One thing about the days getting longer and the light getting brighter: It makes winter-tired walls, windows and woodwork look dingier than ever. I have a theory that one of the primal human urges of spring is a desire to mix a luscious new color and splash it over everything in sight.
There is a tremendous satisfaction in making something look brand-new and sassy instead of grimy and dispirited. The paint stores, well aware of this basic human need, are responding with all kinds of sales, new gadgets, and good advice for the neophyte as well as the advanced painter.
Advice, as we all know, is one of the cheapest commodities on earth. Good advice, on the other hand, is more difficult to come by. But if you want your paint job to come out looking splendid for the least amount of money and time you can possibly spend, you need to ask yourself some questions before you ask the knowledgeable guy behind the paint-mixing machine.
What condition is the surface in? Does it need to be spackled or sanded? Is there rust or grease or dirt encrusted on it? Is it a shamefully weeping section of humid wall? Does it have vinyl wallpaper on it?
These problems all have good solutions just waiting for you on the shelves of your local paint dealer.
Consider, too, that a paint job can only be as good as the body beneath the skin. What's under the surface? Plaster? Wall-board? Wallpaper? Each must be treated differently, and mended differently.
After you determine what surface you're working with, your first trip should be to a paint store and a hardware store, to read labels and compare prices.
Before you go, make up your mind how much time, money and effort the job is worth to you. Living as we do in an imperfect world, you may not have the inclination to prepare a wall as if Michelangelo were going to use it for his next mural. You may just want to do a quick fix over those nauseating wallpaper lambs gamboling with big-eyed children, or slap a good vinyl coat over that unfortunate accident with the spaghetti sauce in the kitchen.
If you have holes that need repair, don't despair. Patching has become a good deal easier with the advent of latex- and vinyl-based patching compounds. The old days when you laboriously mixed plaster-of-Paris to the right consistency and hoped it would "take" are gone. Even large holes can be easily mended with products like Bondex Super Patch, which costs between $5 and $6 a quart, may not need sanding if you put it on carefully, and can be painted immediately if you're using a latex paint, or after a 24-hour drying time if you're using an oil-based paint.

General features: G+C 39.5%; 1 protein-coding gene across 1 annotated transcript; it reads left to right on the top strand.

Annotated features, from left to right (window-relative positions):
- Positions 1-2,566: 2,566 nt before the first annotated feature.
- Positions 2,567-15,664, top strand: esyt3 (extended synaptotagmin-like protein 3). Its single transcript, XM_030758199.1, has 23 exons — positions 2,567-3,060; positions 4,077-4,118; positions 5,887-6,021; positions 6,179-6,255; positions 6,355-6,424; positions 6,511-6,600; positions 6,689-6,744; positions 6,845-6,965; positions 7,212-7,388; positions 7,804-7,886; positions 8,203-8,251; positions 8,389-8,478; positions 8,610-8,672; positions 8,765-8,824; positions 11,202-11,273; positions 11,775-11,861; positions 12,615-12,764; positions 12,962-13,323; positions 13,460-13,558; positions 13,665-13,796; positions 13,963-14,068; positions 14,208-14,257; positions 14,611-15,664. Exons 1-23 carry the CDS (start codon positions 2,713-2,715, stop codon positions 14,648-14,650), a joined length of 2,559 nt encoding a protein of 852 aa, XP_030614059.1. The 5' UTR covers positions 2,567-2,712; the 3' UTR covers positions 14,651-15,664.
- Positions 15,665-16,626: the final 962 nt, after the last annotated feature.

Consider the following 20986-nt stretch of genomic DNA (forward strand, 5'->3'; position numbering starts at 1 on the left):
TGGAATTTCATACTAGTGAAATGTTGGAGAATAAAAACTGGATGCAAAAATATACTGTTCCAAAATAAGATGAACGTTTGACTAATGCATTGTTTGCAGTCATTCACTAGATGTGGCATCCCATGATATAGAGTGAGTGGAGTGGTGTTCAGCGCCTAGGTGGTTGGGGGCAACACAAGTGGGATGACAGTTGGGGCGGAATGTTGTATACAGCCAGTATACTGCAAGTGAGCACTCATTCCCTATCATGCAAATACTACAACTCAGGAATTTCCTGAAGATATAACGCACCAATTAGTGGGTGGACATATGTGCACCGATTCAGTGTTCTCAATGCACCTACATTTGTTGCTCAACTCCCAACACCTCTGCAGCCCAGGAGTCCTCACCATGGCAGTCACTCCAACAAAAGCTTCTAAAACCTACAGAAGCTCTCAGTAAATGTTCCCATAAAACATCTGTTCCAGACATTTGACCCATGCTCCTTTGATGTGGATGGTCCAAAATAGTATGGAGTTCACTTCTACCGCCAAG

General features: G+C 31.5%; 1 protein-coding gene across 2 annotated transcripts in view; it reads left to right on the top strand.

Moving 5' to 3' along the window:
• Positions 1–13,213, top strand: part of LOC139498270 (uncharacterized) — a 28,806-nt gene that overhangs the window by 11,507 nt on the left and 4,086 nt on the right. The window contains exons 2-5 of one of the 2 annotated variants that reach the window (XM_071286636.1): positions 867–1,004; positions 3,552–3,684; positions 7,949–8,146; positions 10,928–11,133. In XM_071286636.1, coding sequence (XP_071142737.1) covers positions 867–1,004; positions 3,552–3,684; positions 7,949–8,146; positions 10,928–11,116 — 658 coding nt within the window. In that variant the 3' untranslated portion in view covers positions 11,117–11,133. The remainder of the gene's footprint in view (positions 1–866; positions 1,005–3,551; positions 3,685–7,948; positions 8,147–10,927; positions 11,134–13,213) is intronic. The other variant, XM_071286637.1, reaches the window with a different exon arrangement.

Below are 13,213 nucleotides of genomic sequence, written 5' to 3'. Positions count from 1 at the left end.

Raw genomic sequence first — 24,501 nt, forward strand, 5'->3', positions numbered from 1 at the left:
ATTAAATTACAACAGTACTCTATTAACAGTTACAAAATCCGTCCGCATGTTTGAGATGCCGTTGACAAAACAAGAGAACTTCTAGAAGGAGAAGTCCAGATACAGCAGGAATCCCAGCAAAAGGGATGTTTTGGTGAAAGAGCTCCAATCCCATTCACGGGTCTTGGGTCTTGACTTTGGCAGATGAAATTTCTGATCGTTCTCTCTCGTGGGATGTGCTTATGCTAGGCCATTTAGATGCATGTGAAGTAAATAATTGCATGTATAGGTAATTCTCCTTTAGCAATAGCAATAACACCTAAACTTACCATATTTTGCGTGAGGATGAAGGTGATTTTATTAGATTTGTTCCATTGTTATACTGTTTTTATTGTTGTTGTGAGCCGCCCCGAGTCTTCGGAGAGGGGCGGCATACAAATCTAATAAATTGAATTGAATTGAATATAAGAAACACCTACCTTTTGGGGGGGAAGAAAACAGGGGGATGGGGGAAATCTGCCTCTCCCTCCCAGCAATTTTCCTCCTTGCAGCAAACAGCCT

Some spackles and patching materials come in a handy caulk gun, so you can walk along shooting the holes in the wall with one hand and smoothing the surface with the other. Manufacturers have made an effort to provide you with containers that allow you to save the leftovers for future jobs, instead of re-investing in the whole kit and caboodle every time.
You say your last paint job ended with the cat tracking that nice sunshine yellow all over the slate floor in the hall?
You can do a good deal to prevent the inevitable disruption of painting from taking over your life. Use drop cloths, plastic tarps, or newspaper secured with tape to cover the floors and furniture. you're painting all the walls of a room, give yourself a clear space all the way around by moving the furniture into the middle of the floor. Be sure that you have a way to ventilate the room to minimize paint fumes. A breeze box or window fan, wedged securely into a window with pillows stuffed into the side gaps, is a great help in blowing the new-paint reek outside, and has the added advantage of making it possible to shut the door into the room so the walls can dry in peace.
If you're tackling a ceiling, try to arrange things so the ladder can be moved through pathways. If your ceiling is low, as most are these days, you may not even need a ladder. Try using a roller-extension -- a kind of handle that screws into the base of the roller, available for about $3-$5 in most stores and worth every penny. And an old-fashioned kitchen stool-chair, if you have one, is a good height from which to paint, and more pleasant to stand on than a ladder. But whichever you choose, make sure you're climbing and standing on a firm foundation.
Many's the Sunday painter who has graced the emergency room with a broken arm because she or he didn't take a few sensible precautions like making sure the ladder had a secure footing or that small children and large dogs were excluded from the area.
The best thing that's happened to painting equipment is the proliferation of paint-pads and rollers engineered to do special jobs.